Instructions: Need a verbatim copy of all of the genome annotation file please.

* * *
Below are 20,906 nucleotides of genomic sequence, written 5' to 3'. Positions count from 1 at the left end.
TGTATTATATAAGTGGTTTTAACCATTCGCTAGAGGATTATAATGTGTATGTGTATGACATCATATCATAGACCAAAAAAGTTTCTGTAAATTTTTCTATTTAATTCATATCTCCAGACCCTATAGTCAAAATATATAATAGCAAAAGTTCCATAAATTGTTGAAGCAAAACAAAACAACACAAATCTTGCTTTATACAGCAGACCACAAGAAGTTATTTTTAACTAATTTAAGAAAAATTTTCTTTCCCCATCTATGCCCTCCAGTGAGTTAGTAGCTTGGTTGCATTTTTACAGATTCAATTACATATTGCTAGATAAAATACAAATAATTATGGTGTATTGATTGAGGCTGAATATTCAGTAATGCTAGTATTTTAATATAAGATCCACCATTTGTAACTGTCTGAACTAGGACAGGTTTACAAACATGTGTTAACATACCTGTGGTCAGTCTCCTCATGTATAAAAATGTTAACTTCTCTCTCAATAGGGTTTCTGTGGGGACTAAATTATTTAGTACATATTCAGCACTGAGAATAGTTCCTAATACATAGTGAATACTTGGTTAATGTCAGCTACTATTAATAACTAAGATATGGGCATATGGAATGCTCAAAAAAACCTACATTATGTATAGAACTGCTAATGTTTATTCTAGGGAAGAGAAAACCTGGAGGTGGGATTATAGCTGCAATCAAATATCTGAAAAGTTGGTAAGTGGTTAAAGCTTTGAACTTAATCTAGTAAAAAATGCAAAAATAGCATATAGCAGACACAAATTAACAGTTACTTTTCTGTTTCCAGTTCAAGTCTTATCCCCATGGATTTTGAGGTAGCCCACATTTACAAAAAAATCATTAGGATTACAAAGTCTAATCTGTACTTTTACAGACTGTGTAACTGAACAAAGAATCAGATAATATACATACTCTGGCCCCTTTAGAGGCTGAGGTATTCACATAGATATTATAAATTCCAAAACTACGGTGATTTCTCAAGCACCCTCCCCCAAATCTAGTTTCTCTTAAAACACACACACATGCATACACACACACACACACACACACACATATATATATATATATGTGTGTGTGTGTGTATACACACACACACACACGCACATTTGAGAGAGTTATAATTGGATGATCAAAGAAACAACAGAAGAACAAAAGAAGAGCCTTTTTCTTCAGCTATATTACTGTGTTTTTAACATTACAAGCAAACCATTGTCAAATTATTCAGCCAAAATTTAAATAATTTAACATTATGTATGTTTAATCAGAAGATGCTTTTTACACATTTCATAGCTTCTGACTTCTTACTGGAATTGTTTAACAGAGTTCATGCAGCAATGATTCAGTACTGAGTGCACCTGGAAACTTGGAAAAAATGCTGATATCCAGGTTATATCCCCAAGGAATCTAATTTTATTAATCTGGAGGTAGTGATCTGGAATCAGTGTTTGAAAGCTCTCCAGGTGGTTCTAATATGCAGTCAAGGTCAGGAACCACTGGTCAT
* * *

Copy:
Below are 20,906 nucleotides of genomic sequence, written 5' to 3'. Positions count from 1 at the left end.
TGTATTATATAAGTGGTTTTAACCATTCGCTAGAGGATTATAATGTGTATGTGTATGACATCATATCATAGACCAAAAAAGTTTCTGTAAATTTTTCTATTTAATTCATATCTCCAGACCCTATAGTCAAAATATATAATAGCAAAAGTTCCATAAATTGTTGAAGCAAAACAAAACAACACAAATCTTGCTTTATACAGCAGACCACAAGAAGTTATTTTTAACTAATTTAAGAAAAATTTTCTTTCCCCATCTATGCCCTCCAGTGAGTTAGTAGCTTGGTTGCATTTTTACAGATTCAATTACATATTGCTAGATAAAATACAAATAATTATGGTGTATTGATTGAGGCTGAATATTCAGTAATGCTAGTATTTTAATATAAGATCCACCATTTGTAACTGTCTGAACTAGGACAGGTTTACAAACATGTGTTAACATACCTGTGGTCAGTCTCCTCATGTATAAAAATGTTAACTTCTCTCTCAATAGGGTTTCTGTGGGGACTAAATTATTTAGTACATATTCAGCACTGAGAATAGTTCCTAATACATAGTGAATACTTGGTTAATGTCAGCTACTATTAATAACTAAGATATGGGCATATGGAATGCTCAAAAAAACCTACATTATGTATAGAACTGCTAATGTTTATTCTAGGGAAGAGAAAACCTGGAGGTGGGATTATAGCTGCAATCAAATATCTGAAAAGTTGGTAAGTGGTTAAAGCTTTGAACTTAATCTAGTAAAAAATGCAAAAATAGCATATAGCAGACACAAATTAACAGTTACTTTTCTGTTTCCAGTTCAAGTCTTATCCCCATGGATTTTGAGGTAGCCCACATTTACAAAAAAATCATTAGGATTACAAAGTCTAATCTGTACTTTTACAGACTGTGTAACTGAACAAAGAATCAGATAATATACATACTCTGGCCCCTTTAGAGGCTGAGGTATTCACATAGATATTATAAATTCCAAAACTACGGTGATTTCTCAAGCACCCTCCCCCAAATCTAGTTTCTCTTAAAACACACACACATGCATACACACACACACACACACACACACATATATATATATATATGTGTGTGTGTGTGTATACACACACACACACACGCACATTTGAGAGAGTTATAATTGGATGATCAAAGAAACAACAGAAGAACAAAAGAAGAGCCTTTTTCTTCAGCTATATTACTGTGTTTTTAACATTACAAGCAAACCATTGTCAAATTATTCAGCCAAAATTTAAATAATTTAACATTATGTATGTTTAATCAGAAGATGCTTTTTACACATTTCATAGCTTCTGACTTCTTACTGGAATTGTTTAACAGAGTTCATGCAGCAATGATTCAGTACTGAGTGCACCTGGAAACTTGGAAAAAATGCTGATATCCAGGTTATATCCCCAAGGAATCTAATTTTATTAATCTGGAGGTAGTGATCTGGAATCAGTGTTTGAAAGCTCTCCAGGTGGTTCTAATATGCAGTCAAGGTCAGGAACCACTGGTCAT